Website Banner. John Monash: Engineering enterprise prior to World War 1.

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Miscellaneous Tanks and Silos:
Carlton Brewery, Bairnsdale, Rupanyup, Tocumwal, Mont Park, Charlton, North Geelong.

On this page:
[Carlton Brewery] [Bairnsdale] [Rupanyup] [Tocumwal] [Mont Park] [Charlton] [North Geelong]

Carlton Brewery Malt Tanks.

Photo (2008) showing the upper portion of one of the 21 tanks. The tanks are somewhat taller than they are wide, and their tops project through the upper floor of the building.

Location: North Melbourne (-37.80572, 144.96274). Fate: Extant (2008). Firm: M&A. Designer: John Monash. Client: Carlton Breweries. Initial Design: November 1904. Definitive Design: December 1904. Construction: March? 1905 to December? 1906. Drawings: The only drawings in the UMA file are a sketch plan of the building and details of the manhole covers.


On 22 November 1904, Carlton Breweries called tenders for 21 steel malt tanks to be housed in a new building on its Swanston Street frontage. Monash saw an opportunity and wired Gummow in Sydney to ask if he had any experience of building concrete tanks for this purpose. At the same time, he prepared a rough design, and came up with a price of £100 per tank. He submitted the tender on 24th, pointing out that such containers were widely used in Europe and the USA; and offering a free experimental tank five feet in diameter (1.52m) and five feet deep, for testing. He listed the following advantages over steel tanks: the concrete versions would be absolutely fireproof, permanent and indestructible, solid and rigid; no painting would be required - they would not be subject to corrosion or oxydation; they would require no repairs or maintenance; they would be impervious to the action of a moist atmosphere; the surfaces would remain perfectly dry, with no condensation as on cold metal; and the inner surface would be smooth, with no angles or corners to catch grain dust or germs. The tanks would have "the full internal dimensions stipulated for the metal tanks", be provided with a dome-shaped top with two manholes, and with a floor with 6-inch delivery tubes.

T L Parker, Manager of CB, accepted the tender on condition that Monash submit a specification embodying the Brewery's requirements for steel tanks, where relevant. Six tanks were to be completed by the end of June 1905, a further six by the end of August, and the remaining nine by the end of December. The Breweries would be able to delay the last nine to 1906, but must place an order by January 1906. A security of £100 was to be lodged with the Breweries: half to be refunded after 12 tanks were complete, and the rest after 21 had been completed. The Breweries were to pay £75 per tank on structural completion and £25 when their representative was satisfied with their strength and efficiency (the £25 to be paid within six months).

On 2 December 1904, Monash wrote to Gummow that he had received an order for one and possibly more tanks. "As is usual with laymen, the ability to build Monier water tanks did not, at once carry conviction as to ability to build malt tanks. In the absence of being able to quote an example in Sydney, I had to use American examples, of which I had illustrations … Realising that the conditions are somewhat peculiar, I wish to be very careful about design, and would esteem it a favour if you would look into the matter. In order to shorten your labours in doing so, I am enclosing an outline of my own calculations for design, put in a conversational way, so that my views on the various points appear in their proper context." The copy in the NLA Letterbook is marked "not sent", perhaps because Monash decided it was not diplomatic. However, the five-page summary of his calculations and the principles on which he had based them is in the UMA file (dated 2 December). The domes covering the tanks were based on an example at Lorient in France. Also in the UMA file are results of tests Monash carried out to determine the tensile strength of concrete when subjected to flexure.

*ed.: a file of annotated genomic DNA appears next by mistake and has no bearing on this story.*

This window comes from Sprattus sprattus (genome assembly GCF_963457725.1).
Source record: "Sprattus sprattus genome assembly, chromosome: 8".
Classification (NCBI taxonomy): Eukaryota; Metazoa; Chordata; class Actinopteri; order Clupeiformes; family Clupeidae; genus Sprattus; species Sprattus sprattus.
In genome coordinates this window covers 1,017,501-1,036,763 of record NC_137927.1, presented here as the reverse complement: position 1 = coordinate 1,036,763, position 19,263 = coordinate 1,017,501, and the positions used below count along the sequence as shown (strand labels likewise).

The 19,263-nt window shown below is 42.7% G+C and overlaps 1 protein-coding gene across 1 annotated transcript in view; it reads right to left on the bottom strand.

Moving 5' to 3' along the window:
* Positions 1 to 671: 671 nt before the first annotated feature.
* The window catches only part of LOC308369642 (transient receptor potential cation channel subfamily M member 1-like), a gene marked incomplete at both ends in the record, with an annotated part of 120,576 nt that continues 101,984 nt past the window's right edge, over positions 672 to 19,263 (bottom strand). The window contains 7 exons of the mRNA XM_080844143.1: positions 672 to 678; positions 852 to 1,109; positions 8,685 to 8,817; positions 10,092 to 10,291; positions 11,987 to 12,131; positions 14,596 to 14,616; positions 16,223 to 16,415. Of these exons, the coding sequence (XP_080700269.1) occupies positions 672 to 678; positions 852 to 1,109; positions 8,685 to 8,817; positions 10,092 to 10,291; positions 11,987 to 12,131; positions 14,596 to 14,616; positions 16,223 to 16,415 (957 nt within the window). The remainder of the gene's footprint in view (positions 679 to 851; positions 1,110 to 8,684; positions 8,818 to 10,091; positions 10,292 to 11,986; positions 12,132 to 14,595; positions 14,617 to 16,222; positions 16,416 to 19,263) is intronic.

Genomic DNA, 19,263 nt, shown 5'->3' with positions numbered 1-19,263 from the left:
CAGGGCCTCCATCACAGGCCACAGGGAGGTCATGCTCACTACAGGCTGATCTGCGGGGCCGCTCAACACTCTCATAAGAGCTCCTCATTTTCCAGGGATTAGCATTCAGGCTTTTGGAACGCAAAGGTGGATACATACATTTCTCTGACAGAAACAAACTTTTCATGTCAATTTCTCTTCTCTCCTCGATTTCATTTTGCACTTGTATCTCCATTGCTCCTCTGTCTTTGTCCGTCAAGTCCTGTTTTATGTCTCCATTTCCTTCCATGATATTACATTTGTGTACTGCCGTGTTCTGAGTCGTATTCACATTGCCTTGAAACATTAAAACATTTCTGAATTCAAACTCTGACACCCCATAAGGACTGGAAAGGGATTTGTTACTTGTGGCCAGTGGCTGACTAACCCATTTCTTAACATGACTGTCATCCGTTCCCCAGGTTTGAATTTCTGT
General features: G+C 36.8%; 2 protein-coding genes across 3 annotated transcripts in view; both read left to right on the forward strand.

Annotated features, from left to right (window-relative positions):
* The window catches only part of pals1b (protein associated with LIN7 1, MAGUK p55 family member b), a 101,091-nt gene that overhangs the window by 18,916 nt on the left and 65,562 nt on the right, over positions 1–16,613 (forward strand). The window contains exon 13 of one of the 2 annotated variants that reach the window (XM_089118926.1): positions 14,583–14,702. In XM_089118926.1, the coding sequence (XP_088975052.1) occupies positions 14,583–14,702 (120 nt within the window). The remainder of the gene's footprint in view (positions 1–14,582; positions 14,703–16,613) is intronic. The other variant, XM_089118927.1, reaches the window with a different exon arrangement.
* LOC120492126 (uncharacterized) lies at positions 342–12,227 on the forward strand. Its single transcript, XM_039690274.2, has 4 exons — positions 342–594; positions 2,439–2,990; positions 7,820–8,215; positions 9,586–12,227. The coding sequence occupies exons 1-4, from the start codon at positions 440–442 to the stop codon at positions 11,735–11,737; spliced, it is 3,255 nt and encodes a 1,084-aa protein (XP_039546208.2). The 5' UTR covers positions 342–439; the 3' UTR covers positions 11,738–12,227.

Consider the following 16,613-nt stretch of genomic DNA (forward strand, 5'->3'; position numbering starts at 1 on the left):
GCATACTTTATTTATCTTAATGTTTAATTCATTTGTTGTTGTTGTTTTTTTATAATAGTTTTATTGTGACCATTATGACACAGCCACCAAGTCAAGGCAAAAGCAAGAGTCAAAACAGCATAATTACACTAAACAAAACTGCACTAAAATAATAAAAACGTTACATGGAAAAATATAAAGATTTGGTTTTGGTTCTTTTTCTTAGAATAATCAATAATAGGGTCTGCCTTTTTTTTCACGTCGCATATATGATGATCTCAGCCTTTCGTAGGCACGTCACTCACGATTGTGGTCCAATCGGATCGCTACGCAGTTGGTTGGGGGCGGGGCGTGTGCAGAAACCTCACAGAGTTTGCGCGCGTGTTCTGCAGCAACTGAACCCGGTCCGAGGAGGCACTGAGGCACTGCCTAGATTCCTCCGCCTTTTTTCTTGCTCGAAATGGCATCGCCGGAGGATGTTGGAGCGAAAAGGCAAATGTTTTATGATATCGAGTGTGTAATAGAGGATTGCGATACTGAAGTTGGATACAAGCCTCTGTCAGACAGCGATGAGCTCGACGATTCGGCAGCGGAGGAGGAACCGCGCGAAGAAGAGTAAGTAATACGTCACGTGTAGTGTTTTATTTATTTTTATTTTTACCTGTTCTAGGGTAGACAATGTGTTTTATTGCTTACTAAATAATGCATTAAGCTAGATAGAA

A detailed drawing of the tank at Lorient (Chantier de Caudan, Port de Lorient) appeared in Berger & Guillerme, vol.2. A reproduction appears on page 89 of our Dossier on Monash's tanks and silos.

The contract was handled by CB's Head Brewer, Lieut.-Colonel Ballenger, presumably a Colonel of the Militia. He gave formal approval to the Specification on 10 January, 1905. Access to the site was guaranteed for the start of 1905, but field notes containing a sketch plan of the building are dated as late as 3 March. The tanks were fitted with difficulty into the skeleton of the building, with its closely spaced columns and timber beams. In one room it was necessary to make the tanks elliptical in plan, to avoid irregularly spaced beams. It was also found necessary to reduce the height by 3 inches (76 mm) because of low clearance. The first tank (labelled "No.2") was completed late in April 1905. In mid-July, CB attempted to reduce the number of tanks to 18. Monash beat this off, arguing that the contract specified 21 tanks, and the overheads had been distributed across all of them. CB also claimed that M&A had gained a cost advantage from the reduced height of the tanks and requested a reduction in price. Monash countered, again successfully, that the saving had been negligible and had been counter-balanced by the awkwardness of the cramped site, extra strength provided in the tanks, and higher-than-specified quality in the manhole covers.